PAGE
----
Let us not dwell further upon box office failure The Marvels specifically but ask the likelihood of the superhero biz in general righting the ship and winning back audiences—not just in cinemas but in comics shops, and not just Marvel but also rival DC Entertainment, who I’ll revisit in three weeks at the climax of this four-week, four-column, four-franchise attempt to rescue nerdom from its errors (with Star Trek and Star Wars sandwiched in between the two superhero columns).
It may help that circumstances—Covid, audience apathy, corporate mergers, politics, the streaming glut, bad story ideas—have conspired to create a fairly light release schedule for both the big superhero companies in 2024. That may give them time to pause and reflect upon their errors. The real question is whether they’re capable of learning.
One thing that must be creating great tension at both Marvel and DC is that even if they decide to change course drastically—say, by following more of a conventional, semi-serious action-adventure formula (a la 2014’s Captain America: The Winter Soldier) than the recent attempts at frenetic, montage-like quirkiness—wary audiences will not see the results until at least 2025.
Next year’s schedule is largely set and largely unalterable at this late point. And that schedule includes many things that are either quirky or female or both—not that I blame femaleness or diversity per se for the recent quality problems, but the studios must be painfully aware that at least a portion of the audience will see those things as correlated with the recent decline, or at least as poor substitutes for overall quality.
Fresh off the failure of The Marvels, whether you like it or not you’re getting a 2024 in which there are three Sony-produced Marvel movies (usually lamer than the main Disney-produced, Avengers-starring films), beginning with the nearly-all-female and low-budget-looking Madame Web. The prospect of Sony following that up with two manlier but probably comparably lame films, Kraven (about a big game hunter turned assassin turned friend to animals) and Venom 3, doesn’t help restore confidence.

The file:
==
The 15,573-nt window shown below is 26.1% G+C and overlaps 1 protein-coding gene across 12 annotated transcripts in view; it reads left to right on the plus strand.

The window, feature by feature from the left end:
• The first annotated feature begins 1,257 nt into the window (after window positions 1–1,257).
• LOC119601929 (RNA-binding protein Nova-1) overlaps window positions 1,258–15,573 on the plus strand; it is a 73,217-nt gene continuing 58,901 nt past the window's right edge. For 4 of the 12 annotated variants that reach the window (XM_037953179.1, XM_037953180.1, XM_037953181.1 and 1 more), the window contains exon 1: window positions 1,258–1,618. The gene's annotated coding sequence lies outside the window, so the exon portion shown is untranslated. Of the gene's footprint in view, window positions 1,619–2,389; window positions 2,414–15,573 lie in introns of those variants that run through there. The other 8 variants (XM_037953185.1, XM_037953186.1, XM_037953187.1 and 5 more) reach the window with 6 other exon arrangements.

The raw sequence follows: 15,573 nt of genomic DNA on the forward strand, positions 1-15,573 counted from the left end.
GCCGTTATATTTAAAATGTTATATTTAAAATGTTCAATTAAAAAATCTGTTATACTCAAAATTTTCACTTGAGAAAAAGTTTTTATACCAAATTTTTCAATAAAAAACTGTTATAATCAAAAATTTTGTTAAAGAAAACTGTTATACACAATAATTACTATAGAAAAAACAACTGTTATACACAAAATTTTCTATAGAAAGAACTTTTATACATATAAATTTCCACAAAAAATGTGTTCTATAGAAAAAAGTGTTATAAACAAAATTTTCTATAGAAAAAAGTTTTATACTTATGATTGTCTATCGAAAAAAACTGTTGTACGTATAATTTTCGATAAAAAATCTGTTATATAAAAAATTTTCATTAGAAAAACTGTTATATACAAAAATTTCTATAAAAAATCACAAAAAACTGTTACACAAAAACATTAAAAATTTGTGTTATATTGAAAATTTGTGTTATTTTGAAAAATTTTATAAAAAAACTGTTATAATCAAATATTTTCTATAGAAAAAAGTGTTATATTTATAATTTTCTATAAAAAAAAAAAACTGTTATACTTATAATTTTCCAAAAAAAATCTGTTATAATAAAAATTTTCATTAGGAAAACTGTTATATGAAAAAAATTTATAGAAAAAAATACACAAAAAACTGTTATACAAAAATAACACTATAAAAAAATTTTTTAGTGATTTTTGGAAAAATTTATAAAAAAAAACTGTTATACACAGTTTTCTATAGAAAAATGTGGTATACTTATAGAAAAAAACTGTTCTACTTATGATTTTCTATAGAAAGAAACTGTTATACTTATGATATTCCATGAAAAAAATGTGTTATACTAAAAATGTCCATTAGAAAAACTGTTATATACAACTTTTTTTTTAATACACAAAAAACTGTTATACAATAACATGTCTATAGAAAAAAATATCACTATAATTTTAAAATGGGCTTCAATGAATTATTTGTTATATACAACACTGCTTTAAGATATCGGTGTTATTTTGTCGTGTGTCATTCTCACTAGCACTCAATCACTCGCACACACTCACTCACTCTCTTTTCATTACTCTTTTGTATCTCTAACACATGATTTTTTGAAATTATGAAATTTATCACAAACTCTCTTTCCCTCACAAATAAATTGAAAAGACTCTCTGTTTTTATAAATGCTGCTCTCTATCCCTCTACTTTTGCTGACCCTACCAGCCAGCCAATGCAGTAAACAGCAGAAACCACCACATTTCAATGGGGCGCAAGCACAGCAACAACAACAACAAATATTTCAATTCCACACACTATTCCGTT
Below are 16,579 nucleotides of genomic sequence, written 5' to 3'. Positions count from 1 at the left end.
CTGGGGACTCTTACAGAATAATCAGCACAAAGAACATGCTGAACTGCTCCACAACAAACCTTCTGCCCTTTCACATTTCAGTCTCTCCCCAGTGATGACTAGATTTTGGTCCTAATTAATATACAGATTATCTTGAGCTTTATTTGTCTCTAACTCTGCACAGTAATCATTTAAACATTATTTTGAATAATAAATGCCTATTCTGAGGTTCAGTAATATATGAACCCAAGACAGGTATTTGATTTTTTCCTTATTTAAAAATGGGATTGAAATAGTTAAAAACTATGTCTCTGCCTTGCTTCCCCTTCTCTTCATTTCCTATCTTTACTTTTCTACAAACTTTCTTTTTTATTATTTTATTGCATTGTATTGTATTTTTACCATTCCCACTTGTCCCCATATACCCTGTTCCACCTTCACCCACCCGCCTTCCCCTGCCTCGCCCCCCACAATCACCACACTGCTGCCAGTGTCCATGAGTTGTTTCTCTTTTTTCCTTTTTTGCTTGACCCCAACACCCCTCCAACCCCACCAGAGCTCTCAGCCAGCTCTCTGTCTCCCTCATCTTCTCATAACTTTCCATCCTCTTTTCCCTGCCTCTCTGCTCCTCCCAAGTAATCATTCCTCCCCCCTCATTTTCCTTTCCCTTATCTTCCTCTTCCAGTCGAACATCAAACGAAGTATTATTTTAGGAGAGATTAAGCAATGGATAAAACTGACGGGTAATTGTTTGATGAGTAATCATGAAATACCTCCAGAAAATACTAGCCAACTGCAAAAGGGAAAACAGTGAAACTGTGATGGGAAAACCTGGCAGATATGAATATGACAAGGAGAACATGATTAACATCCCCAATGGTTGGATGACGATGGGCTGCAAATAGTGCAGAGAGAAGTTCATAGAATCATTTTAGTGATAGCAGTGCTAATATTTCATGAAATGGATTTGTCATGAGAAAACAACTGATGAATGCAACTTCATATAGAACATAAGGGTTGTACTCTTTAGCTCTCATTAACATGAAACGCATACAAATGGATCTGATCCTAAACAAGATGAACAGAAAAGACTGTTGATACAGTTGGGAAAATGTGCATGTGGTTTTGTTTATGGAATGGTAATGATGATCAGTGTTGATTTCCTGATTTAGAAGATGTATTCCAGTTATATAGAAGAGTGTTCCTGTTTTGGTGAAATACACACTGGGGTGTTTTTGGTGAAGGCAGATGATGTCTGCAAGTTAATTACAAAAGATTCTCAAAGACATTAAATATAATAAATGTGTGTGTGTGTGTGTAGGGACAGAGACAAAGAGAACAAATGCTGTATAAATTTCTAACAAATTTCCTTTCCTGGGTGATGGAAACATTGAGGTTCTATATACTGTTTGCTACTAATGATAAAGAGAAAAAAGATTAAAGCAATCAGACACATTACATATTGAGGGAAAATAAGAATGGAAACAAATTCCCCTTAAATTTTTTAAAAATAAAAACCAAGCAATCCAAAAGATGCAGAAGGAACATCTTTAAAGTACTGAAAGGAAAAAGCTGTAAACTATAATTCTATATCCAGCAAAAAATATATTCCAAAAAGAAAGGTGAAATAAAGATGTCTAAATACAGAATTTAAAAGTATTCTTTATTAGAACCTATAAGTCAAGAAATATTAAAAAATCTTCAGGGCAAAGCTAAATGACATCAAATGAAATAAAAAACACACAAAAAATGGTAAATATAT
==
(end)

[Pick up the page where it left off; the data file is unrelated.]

The fourth film with Marvel characters next year, this one a product of Disney’s Marvel Studios proper, Deadpool 3 (teaming the eponymous antihero up at long last with Hugh Jackman’s Wolverine and bringing in many of the past X-Men films’ actors), is still not really an Avengers movie or an Earth-616 movie but more like a final farewell to the Earth/universe on which the Fox-produced Marvel movies occurred before Disney recently absorbed Fox. So, you likely won’t be seeing, say, Capt. America or Doctor Strange next year.
As I said, it’s time off that may allow for contemplation and self-improvement.
Don’t look too intently at Disney+ for signs of improvement, though, as next year on that channel will first bring Marvel’s reportedly-weak miniseries Echo about gangster Kingpin’s morally-gray, deaf, Native-American, uncharismatic gangster-turned-crimefighter niece—because you demanded it, True Believer!
After that gets released all in one day (to avoid a protracted period of negative reviews, most likely), just keep your fingers crossed (or cast spells if you prefer) hoping the witchy, slightly-Avengers-related miniseries Agatha: Darkhold Diaries will be as amusing as star Kathryn Hahn’s facial expressions, which were likely the main inspiration for the series. Then we wait a few months to see how gay and/or trans the revived X-Men animated series has become, not that there’s anything wrong with that.
Meanwhile, over at DC, their sole film next year—since the decade-long experiment known as the DCEU (the interconnected films of the so-called DC Extended Universe, featuring such actors as Henry Cavill) ends this month with Aquaman 2—will be the sequel Joker: Folie a Deux, with Joaquin Phoenix once more playing villainous madman Joker and, despite the current immense popularity of Margot “Barbie” Robbie, Joker’s sidekick now being played by Lady Gaga, as if these studios enjoy not giving you what you expected or wanted, even when you thought you were just aiming for the familiar, satisfying cinematic equivalent of fast food.
On-screen as in print, it’s likely that the shortest route to disaster in superhero fare is using creators who never really liked the source material in the first place, never believed anyone sane could take all this stuff seriously, and thus couldn’t wait more than a film or two before asking how to mix it all up and make it ridiculous, like a stand-up comedian invited to run the opera for one day.
Once in a rare while that works (who doesn’t love the Marx Brothers’ A Night at the Opera?). The rest of the time, audiences aren’t longing for parodies and jackasses, certainly not over and over to the exclusion of the serious source material. They want something far more powerful, emotionally resonant, and above all moral than absurdism—namely heroes, facing convincingly dire challenges and tough choices. If audiences can no longer get that from Marvel or DC, they’ll give up on both those companies and turn to dangerous backstreet substitutes like anime and fan fiction.
Let’s agree to give the Big Two about 18 months to make things right, no more. May we find ourselves in a very different universe by then.